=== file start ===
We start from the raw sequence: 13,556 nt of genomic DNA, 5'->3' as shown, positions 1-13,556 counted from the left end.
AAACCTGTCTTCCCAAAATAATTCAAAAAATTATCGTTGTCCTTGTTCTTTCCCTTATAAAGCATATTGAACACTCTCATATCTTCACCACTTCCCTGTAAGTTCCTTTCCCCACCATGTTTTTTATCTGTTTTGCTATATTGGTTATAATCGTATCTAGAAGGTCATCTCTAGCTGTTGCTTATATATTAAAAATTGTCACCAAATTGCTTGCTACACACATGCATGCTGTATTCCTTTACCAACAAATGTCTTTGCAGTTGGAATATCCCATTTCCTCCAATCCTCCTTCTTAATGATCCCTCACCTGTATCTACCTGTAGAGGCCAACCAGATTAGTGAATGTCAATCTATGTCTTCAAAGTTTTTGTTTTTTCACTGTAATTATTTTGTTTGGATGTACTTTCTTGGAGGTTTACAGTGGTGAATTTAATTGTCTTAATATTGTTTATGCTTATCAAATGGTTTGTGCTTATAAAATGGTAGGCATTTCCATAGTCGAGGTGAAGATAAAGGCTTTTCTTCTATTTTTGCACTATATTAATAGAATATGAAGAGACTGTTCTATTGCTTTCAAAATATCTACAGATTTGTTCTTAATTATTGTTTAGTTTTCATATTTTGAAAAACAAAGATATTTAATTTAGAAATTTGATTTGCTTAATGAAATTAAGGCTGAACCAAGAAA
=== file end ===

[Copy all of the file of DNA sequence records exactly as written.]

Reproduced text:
We start from the raw sequence: 13,556 nt of genomic DNA, 5'->3' as shown, positions 1-13,556 counted from the left end.
AAACCTGTCTTCCCAAAATAATTCAAAAAATTATCGTTGTCCTTGTTCTTTCCCTTATAAAGCATATTGAACACTCTCATATCTTCACCACTTCCCTGTAAGTTCCTTTCCCCACCATGTTTTTTATCTGTTTTGCTATATTGGTTATAATCGTATCTAGAAGGTCATCTCTAGCTGTTGCTTATATATTAAAAATTGTCACCAAATTGCTTGCTACACACATGCATGCTGTATTCCTTTACCAACAAATGTCTTTGCAGTTGGAATATCCCATTTCCTCCAATCCTCCTTCTTAATGATCCCTCACCTGTATCTACCTGTAGAGGCCAACCAGATTAGTGAATGTCAATCTATGTCTTCAAAGTTTTTGTTTTTTCACTGTAATTATTTTGTTTGGATGTACTTTCTTGGAGGTTTACAGTGGTGAATTTAATTGTCTTAATATTGTTTATGCTTATCAAATGGTTTGTGCTTATAAAATGGTAGGCATTTCCATAGTCGAGGTGAAGATAAAGGCTTTTCTTCTATTTTTGCACTATATTAATAGAATATGAAGAGACTGTTCTATTGCTTTCAAAATATCTACAGATTTGTTCTTAATTATTGTTTAGTTTTCATATTTTGAAAAACAAAGATATTTAATTTAGAAATTTGATTTGCTTAATGAAATTAAGGCTGAACCAAGAAA